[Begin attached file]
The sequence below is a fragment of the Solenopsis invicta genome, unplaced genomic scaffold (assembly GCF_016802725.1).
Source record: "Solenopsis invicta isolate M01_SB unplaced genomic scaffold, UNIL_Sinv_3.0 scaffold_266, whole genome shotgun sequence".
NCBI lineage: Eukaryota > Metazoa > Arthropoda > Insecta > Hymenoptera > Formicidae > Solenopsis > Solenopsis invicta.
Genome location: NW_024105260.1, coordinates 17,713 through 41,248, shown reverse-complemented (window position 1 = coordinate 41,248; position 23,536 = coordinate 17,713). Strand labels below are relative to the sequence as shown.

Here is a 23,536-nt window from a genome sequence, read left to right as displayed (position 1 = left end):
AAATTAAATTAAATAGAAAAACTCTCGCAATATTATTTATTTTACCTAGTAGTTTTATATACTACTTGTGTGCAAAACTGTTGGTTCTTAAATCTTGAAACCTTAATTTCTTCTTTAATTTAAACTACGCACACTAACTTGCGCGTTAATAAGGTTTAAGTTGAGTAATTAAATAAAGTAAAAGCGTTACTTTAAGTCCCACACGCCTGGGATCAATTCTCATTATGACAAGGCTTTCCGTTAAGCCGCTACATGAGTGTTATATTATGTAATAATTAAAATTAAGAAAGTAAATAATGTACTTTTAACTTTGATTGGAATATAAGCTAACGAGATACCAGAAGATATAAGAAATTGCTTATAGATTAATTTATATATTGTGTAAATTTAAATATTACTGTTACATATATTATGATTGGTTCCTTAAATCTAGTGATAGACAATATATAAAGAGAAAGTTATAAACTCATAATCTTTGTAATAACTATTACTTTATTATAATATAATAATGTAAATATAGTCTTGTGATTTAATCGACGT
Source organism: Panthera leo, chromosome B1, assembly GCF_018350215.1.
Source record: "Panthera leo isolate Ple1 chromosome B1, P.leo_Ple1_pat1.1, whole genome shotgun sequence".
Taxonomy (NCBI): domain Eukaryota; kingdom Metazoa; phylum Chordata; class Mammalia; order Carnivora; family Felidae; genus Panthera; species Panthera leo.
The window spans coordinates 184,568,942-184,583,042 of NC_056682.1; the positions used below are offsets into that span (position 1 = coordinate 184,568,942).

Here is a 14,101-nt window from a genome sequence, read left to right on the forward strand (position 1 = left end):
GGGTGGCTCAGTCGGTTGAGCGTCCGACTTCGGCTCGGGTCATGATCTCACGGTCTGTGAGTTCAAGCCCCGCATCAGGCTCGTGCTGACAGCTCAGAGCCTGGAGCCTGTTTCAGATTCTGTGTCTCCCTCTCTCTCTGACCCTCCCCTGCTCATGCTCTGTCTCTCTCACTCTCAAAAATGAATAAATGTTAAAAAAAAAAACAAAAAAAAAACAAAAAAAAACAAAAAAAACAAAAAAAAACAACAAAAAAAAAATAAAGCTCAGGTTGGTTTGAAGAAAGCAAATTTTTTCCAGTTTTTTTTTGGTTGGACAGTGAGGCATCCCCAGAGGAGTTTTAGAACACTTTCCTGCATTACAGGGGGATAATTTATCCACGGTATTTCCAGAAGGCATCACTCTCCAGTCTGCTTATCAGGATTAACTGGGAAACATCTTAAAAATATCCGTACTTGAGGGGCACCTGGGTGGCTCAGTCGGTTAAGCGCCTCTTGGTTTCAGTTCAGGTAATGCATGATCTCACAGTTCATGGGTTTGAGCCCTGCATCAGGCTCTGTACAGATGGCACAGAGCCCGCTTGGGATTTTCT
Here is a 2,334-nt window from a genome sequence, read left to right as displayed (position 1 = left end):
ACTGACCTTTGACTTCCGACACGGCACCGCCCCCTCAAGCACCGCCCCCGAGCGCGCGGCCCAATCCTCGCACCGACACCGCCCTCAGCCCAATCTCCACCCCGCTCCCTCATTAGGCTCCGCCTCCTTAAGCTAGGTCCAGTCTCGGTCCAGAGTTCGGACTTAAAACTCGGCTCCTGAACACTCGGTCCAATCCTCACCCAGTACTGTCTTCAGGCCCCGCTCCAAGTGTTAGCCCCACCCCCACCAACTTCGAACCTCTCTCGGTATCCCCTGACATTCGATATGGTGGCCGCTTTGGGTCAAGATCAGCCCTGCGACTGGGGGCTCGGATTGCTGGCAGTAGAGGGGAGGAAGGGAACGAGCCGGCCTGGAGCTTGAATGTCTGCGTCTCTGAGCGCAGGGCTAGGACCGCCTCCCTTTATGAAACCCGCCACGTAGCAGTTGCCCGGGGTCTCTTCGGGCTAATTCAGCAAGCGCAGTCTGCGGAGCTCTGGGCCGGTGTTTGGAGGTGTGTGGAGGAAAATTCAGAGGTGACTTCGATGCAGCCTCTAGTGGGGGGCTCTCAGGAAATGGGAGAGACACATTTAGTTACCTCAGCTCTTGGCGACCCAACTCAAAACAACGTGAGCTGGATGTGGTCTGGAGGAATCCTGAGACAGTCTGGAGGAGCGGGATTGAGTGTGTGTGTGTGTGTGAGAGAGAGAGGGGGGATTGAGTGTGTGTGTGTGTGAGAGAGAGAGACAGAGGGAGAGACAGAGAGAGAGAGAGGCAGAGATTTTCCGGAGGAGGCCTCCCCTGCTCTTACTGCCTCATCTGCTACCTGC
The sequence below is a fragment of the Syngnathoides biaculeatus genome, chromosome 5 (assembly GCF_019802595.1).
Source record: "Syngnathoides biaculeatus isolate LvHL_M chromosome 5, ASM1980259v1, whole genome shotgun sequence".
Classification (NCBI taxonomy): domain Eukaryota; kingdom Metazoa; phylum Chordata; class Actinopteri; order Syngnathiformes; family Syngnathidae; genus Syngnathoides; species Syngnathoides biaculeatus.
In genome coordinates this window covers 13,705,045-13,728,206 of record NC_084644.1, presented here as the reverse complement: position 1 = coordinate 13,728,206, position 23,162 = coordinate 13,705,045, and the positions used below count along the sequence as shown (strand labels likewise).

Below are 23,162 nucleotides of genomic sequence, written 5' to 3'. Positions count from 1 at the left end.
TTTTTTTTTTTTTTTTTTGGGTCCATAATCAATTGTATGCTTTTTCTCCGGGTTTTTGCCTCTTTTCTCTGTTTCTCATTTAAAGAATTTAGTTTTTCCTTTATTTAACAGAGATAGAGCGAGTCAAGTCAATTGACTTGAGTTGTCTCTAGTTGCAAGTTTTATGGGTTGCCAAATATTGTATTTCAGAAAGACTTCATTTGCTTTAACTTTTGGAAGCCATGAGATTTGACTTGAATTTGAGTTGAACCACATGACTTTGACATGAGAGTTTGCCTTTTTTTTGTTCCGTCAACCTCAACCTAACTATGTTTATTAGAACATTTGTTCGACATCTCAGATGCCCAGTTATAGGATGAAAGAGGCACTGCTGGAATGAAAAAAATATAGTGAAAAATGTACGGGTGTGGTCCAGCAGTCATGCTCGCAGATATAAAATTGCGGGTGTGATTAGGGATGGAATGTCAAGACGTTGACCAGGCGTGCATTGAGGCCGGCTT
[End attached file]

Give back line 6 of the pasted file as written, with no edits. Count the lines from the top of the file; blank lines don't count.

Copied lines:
AAATTAAATTAAATAGAAAAACTCTCGCAATATTATTTATTTTACCTAGTAGTTTTATATACTACTTGTGTGCAAAACTGTTGGTTCTTAAATCTTGAAACCTTAATTTCTTCTTTAATTTAAACTACGCACACTAACTTGCGCGTTAATAAGGTTTAAGTTGAGTAATTAAATAAAGTAAAAGCGTTACTTTAAGTCCCACACGCCTGGGATCAATTCTCATTATGACAAGGCTTTCCGTTAAGCCGCTACATGAGTGTTATATTATGTAATAATTAAAATTAAGAAAGTAAATAATGTACTTTTAACTTTGATTGGAATATAAGCTAACGAGATACCAGAAGATATAAGAAATTGCTTATAGATTAATTTATATATTGTGTAAATTTAAATATTACTGTTACATATATTATGATTGGTTCCTTAAATCTAGTGATAGACAATATATAAAGAGAAAGTTATAAACTCATAATCTTTGTAATAACTATTACTTTATTATAATATAATAATGTAAATATAGTCTTGTGATTTAATCGACGT